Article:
The sector could help revitalize an oil industry battered by the deepest downturn in a generation. “We are looking at potential resource revenues and jobs — not just any old jobs, but jobs that are high quality and really aligned with our existing skill sets in the province.
“And we also have the potential to produce some of the world’s most sustainable lithium,” she added. “I think that we can really leverage that green brand to our advantage as we move forward and diversify our resource economy.”
The race is on
There are a handful of other local companies chasing the lithium-from-brine prize. Purlucid, in partnership with MGX and Eureka, has developed molecular sieve/ion exchange technology. LiEP Energy Ltd is using an electrochemical technique (at lab scale prototype stage working on field/pilot demonstration), while Summit Nanotech is at lab scale with membrane and nanoparticles technology.
Prism Diversified, whose permits overlie the well-developed Devonian reefs that fringe the Peace River Arch in northwest Alberta, is moving ahead with a technology partner using LiREC extraction technology with production operations anticipated in 2021.
Other regions are also racing to develop new lithium production projects in time to capitalize on the looming supply shortage expected in the next three to five years, using some form of ion-exchange, nano-filtration or solvent extraction technology.
In Arkansas Standard Lithium is working to extract lithium from brine produced in the production of bromine with a technology and process thought to be similar to that developed by E3. It is starting up a 20,900 tonnes per year demonstration plant. A preliminary economic assessment found it could produce battery grade lithium carbonate for around US$4,300, at a time when the average selling price was US$13,500.
“That's a good proxy for Alberta because it’s a resource that’s coming out for another reason. It’s not oil, it’s bromine, but it’s the same sort of philosophy. And they’re deploying very similar technology to what we will look to deploy here in Alberta,” said Chris Doornbos, E3 founder, president and CEO. “It’s about a billion dollar project… So the numbers are pretty big.”
In California there is a long and checkered history of attempts to extract lithium from the Salton Sea area that is entering a new wave of activity, in combination with an uptick in geothermal development. The area is not only a geothermal hot spot, but considered to be one of the largest known sources of U.S. reserves of lithium. Like the sector in Alberta, producers would extract lithium from brine already brought to the surface before it is re-injected underground. By utilizing clean geothermal energy, its production would also have a low environmental impact.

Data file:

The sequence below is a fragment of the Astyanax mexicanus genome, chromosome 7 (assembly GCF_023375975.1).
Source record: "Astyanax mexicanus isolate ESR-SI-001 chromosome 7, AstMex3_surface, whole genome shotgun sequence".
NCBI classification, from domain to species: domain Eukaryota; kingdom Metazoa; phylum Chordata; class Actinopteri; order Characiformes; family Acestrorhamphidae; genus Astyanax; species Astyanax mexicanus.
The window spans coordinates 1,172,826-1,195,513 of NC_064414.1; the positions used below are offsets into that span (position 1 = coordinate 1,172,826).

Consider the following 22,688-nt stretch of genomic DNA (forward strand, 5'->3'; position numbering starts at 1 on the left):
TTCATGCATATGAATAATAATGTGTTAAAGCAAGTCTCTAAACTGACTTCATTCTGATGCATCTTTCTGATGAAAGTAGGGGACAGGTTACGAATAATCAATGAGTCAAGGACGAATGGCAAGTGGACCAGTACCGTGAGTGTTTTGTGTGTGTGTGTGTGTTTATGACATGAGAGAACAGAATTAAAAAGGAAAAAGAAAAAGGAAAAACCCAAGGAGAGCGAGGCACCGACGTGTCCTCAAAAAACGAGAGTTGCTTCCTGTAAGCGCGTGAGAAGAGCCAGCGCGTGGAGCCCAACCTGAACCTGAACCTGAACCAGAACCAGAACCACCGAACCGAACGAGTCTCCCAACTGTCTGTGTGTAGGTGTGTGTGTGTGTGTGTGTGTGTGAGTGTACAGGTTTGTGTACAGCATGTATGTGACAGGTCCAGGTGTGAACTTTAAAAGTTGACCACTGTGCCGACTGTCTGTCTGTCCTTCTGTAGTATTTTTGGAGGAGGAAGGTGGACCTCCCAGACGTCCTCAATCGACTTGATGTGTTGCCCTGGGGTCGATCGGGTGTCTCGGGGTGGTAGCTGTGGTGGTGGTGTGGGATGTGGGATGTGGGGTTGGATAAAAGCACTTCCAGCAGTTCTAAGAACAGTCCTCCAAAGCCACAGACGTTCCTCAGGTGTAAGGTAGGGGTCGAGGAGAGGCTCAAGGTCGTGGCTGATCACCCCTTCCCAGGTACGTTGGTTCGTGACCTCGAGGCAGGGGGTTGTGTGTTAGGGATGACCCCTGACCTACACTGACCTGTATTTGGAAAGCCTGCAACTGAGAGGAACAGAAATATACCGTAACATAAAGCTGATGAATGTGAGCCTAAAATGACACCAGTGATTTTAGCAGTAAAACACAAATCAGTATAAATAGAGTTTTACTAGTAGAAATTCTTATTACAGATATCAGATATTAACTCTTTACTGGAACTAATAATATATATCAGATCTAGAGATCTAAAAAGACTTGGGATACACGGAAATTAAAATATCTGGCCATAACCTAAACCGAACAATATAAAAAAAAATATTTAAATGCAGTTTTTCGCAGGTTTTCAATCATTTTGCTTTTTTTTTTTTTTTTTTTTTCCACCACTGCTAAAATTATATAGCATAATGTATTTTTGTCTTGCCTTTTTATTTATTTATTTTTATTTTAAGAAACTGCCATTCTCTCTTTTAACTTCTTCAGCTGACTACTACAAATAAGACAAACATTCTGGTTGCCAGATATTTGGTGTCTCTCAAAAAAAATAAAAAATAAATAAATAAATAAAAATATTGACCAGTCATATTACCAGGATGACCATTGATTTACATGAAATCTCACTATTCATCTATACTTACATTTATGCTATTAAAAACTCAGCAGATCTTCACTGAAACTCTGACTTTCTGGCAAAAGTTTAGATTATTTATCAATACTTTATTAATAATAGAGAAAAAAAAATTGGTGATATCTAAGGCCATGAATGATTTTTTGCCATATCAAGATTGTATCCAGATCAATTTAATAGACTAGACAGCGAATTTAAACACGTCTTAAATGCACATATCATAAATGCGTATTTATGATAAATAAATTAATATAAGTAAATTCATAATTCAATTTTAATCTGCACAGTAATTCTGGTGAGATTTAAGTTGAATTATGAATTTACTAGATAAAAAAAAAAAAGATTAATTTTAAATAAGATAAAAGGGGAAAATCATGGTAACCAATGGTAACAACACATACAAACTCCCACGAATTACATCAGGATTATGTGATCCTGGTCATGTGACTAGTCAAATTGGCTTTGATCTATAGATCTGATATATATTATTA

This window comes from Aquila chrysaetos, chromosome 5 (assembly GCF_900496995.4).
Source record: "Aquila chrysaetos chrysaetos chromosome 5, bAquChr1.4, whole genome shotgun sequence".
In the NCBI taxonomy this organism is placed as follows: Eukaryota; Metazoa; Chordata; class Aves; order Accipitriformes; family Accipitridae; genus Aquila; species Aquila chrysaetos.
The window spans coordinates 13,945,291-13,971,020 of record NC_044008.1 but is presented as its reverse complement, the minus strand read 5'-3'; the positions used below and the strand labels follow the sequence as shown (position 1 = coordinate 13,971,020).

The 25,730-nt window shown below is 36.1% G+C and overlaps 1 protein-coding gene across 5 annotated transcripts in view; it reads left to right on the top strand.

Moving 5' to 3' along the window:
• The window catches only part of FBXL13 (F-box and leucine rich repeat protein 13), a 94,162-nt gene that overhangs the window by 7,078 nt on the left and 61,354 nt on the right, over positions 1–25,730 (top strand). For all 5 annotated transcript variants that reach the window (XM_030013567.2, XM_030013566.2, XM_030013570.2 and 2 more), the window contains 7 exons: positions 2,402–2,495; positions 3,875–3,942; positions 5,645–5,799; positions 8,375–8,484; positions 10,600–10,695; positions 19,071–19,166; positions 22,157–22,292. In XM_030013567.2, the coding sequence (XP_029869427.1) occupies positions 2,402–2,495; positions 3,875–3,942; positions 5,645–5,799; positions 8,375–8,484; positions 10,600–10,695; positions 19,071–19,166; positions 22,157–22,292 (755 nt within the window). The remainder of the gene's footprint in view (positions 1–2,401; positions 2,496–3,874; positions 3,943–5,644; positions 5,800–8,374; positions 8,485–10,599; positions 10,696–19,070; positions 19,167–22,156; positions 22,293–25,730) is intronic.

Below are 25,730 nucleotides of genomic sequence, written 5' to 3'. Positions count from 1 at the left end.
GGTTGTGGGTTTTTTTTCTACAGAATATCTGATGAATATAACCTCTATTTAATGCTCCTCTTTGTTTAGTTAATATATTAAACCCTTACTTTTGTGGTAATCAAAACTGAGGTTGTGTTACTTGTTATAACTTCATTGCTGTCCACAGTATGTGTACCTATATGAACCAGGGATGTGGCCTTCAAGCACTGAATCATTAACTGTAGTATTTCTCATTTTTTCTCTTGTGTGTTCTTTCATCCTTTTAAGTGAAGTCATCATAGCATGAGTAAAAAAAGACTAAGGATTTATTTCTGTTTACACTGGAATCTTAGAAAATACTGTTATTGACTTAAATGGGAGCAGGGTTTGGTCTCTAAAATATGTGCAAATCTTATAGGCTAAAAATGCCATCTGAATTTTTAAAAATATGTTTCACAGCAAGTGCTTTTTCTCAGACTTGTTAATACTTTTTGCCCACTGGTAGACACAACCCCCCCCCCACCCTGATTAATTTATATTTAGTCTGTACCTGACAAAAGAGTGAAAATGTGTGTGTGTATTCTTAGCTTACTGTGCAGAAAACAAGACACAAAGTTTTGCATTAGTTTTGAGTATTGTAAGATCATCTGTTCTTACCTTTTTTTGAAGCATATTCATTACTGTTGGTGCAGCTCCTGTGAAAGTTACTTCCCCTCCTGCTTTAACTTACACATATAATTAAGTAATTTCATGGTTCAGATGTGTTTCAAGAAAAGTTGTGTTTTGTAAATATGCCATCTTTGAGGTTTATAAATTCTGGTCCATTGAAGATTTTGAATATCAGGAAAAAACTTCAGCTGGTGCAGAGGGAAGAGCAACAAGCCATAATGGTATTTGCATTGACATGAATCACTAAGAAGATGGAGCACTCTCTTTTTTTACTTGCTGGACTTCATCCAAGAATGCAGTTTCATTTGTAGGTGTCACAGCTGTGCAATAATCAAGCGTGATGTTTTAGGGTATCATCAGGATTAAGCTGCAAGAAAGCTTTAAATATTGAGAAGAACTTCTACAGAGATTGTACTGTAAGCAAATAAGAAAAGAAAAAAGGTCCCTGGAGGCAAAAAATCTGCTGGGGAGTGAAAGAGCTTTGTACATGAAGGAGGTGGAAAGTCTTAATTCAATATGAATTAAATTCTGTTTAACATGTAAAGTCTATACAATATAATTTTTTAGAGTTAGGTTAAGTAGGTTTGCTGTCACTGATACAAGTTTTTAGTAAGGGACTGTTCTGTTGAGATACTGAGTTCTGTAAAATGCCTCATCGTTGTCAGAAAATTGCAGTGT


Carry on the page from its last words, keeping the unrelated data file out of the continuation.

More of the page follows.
After geothermal flat-lined for several years, three companies signed contracts for two geothermal plants in January in the state which has mandated 100 per cent climate-friendly electricity by 2045. One of the companies, Australia’s Controlled Thermal Resources, plans to piggyback lithium extraction to its plant in hopes of creating a major new domestic source — it is seeking to produce 15,000 tonnes by 2023 and ramp up to 75,000 tonnes by 2027.
California geothermal company EnergySource, which has a patented selective adsorbent lithium extraction process, operates a pilot facility jointly owned by Chevron Corporation and Mercury NZ Ltd. The company’s chief operating officer, Derek Benson, told the Los Angeles Times in October that a commercial extraction facility could produce 16,000 tonnes of lithium carbonate equivalent a year, with the potential for about 100,000 tonnes if other Salton Sea geothermal plants adopted the company’s technology. The company estimates one commercial plant could generate US$85 million in benefits to the local economy.
But there have also been failures. Technology startup Simbol Materials came close enough to production that Tesla Inc. offered to buy it for US$325 million in 2014 — and there was speculation Tesla might build its battery gigafactory in the area, before choosing Nevada — before Simbol went out of business.
Warren Buffett’s Berkshire Hathaway Energy, owner of 10 of the 11 geothermal plants in the area, has also attempted to find a partner for lithium production. It continues to work with the federal government to improve the technology.